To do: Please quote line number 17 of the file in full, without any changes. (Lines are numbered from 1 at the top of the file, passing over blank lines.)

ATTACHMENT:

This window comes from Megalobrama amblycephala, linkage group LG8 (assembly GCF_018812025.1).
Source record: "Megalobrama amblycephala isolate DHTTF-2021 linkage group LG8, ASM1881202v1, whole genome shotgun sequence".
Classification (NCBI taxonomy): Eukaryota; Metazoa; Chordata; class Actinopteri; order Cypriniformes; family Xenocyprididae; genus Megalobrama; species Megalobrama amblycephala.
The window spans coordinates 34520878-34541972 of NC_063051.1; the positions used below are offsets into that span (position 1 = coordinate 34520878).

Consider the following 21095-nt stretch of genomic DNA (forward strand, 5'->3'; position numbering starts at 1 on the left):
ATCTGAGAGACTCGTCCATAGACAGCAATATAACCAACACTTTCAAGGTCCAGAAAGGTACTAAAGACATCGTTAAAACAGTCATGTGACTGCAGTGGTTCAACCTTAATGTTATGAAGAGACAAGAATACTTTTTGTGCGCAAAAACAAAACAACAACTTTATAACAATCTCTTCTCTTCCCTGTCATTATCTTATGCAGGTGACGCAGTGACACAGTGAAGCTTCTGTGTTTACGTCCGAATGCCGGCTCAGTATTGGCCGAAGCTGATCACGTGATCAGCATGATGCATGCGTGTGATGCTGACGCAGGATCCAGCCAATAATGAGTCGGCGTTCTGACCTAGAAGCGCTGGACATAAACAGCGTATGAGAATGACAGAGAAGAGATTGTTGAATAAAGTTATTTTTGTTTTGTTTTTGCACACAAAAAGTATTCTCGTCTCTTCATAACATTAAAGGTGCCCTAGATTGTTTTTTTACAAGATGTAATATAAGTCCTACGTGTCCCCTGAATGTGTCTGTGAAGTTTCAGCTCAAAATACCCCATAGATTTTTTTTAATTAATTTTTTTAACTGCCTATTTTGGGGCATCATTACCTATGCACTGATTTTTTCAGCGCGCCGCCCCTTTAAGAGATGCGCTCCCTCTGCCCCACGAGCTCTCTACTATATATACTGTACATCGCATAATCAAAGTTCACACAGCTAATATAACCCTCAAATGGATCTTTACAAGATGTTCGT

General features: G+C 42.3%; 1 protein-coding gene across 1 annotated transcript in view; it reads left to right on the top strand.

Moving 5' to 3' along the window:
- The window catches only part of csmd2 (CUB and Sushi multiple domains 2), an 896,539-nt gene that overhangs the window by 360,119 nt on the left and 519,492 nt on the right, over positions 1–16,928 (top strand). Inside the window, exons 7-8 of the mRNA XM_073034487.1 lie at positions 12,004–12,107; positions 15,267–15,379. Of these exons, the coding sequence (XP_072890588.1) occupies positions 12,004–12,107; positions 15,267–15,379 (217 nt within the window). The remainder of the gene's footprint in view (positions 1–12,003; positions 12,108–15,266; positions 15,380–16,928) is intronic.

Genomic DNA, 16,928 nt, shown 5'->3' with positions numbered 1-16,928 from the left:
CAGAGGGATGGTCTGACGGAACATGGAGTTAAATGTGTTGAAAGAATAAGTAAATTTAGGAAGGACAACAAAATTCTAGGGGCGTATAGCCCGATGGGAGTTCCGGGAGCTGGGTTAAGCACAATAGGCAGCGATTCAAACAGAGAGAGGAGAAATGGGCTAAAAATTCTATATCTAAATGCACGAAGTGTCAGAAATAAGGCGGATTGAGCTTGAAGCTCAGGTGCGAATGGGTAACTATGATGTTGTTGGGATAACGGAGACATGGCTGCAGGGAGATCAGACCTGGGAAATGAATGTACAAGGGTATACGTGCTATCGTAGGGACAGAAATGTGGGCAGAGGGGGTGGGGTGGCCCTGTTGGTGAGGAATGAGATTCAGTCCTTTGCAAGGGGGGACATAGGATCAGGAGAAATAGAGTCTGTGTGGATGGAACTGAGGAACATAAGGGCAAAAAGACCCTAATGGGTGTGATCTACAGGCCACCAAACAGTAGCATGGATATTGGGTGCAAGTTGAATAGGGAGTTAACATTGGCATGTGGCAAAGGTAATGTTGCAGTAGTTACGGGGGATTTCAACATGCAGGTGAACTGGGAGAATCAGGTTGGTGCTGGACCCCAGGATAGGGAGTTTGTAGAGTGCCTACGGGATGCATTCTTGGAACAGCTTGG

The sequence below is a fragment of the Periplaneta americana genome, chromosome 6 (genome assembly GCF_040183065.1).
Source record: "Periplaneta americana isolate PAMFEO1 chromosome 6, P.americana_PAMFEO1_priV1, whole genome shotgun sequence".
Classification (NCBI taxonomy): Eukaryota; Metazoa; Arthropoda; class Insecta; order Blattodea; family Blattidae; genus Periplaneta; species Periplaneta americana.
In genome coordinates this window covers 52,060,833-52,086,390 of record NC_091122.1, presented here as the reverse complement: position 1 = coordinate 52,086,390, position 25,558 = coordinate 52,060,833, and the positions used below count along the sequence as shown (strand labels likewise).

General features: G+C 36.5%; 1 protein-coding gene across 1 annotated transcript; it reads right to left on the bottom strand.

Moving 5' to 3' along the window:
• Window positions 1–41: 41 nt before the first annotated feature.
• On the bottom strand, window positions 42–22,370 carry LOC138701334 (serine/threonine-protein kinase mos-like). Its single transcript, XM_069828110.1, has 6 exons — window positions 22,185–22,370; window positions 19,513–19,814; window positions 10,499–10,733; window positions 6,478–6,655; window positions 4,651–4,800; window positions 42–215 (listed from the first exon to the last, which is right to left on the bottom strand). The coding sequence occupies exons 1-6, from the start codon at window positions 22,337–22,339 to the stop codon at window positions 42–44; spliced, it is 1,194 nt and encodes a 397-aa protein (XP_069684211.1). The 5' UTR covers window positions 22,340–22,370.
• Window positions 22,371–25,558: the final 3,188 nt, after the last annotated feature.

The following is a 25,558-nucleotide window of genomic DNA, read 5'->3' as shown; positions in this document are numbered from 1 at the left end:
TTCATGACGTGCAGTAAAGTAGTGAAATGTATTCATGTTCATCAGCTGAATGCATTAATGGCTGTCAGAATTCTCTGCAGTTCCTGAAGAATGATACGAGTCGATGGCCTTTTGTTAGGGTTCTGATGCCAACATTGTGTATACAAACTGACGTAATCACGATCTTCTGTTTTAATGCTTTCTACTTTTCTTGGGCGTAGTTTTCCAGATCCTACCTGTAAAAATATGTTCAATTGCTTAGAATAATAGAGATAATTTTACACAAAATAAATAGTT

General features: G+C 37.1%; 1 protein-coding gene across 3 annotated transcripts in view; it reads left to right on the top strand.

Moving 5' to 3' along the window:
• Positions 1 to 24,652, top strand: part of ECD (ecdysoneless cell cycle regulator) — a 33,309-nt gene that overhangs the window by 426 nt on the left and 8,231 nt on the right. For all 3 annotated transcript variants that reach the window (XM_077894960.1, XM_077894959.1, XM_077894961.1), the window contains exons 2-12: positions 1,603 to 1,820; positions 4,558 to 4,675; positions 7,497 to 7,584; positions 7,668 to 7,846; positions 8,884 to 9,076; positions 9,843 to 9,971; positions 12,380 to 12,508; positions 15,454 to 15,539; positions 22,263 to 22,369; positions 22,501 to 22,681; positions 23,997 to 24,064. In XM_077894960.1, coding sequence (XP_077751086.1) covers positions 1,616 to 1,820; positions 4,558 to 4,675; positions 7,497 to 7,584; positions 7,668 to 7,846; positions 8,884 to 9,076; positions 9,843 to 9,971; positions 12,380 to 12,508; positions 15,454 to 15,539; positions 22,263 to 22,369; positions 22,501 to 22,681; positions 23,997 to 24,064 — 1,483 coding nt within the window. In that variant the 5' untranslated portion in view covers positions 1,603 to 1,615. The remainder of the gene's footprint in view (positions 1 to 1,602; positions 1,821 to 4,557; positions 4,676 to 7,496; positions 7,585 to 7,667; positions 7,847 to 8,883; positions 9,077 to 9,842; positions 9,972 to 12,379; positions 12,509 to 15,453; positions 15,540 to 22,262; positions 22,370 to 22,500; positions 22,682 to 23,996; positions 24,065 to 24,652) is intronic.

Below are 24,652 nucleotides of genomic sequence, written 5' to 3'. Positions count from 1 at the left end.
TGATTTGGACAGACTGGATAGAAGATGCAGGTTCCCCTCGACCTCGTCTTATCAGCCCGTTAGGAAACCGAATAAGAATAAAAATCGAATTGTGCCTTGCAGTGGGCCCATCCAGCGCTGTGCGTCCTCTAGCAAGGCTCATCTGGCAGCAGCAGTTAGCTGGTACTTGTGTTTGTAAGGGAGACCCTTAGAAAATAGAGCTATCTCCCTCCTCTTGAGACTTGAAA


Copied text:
Moving 5' to 3' along the window: